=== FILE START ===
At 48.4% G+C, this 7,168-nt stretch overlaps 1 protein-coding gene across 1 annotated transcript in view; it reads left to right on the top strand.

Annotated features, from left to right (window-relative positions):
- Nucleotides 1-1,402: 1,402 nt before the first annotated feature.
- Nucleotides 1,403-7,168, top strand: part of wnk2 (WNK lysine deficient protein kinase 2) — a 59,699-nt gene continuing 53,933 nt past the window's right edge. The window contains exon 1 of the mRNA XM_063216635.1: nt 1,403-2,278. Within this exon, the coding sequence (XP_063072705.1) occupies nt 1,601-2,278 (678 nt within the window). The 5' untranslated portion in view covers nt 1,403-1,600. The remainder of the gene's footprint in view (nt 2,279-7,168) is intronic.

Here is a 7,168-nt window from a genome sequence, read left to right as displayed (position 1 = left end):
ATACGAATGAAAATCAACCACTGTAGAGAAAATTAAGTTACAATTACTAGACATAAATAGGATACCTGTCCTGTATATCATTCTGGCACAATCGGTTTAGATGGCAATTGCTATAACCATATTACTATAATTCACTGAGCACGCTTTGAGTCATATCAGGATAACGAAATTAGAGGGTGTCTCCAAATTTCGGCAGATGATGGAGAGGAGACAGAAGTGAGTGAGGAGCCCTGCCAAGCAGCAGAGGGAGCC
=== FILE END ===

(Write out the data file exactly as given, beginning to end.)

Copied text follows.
At 48.4% G+C, this 7,168-nt stretch overlaps 1 protein-coding gene across 1 annotated transcript in view; it reads left to right on the top strand.

Annotated features, from left to right (window-relative positions):
- Nucleotides 1-1,402: 1,402 nt before the first annotated feature.
- Nucleotides 1,403-7,168, top strand: part of wnk2 (WNK lysine deficient protein kinase 2) — a 59,699-nt gene continuing 53,933 nt past the window's right edge. The window contains exon 1 of the mRNA XM_063216635.1: nt 1,403-2,278. Within this exon, the coding sequence (XP_063072705.1) occupies nt 1,601-2,278 (678 nt within the window). The 5' untranslated portion in view covers nt 1,403-1,600. The remainder of the gene's footprint in view (nt 2,279-7,168) is intronic.

Here is a 7,168-nt window from a genome sequence, read left to right as displayed (position 1 = left end):
ATACGAATGAAAATCAACCACTGTAGAGAAAATTAAGTTACAATTACTAGACATAAATAGGATACCTGTCCTGTATATCATTCTGGCACAATCGGTTTAGATGGCAATTGCTATAACCATATTACTATAATTCACTGAGCACGCTTTGAGTCATATCAGGATAACGAAATTAGAGGGTGTCTCCAAATTTCGGCAGATGATGGAGAGGAGACAGAAGTGAGTGAGGAGCCCTGCCAAGCAGCAGAGGGAGCC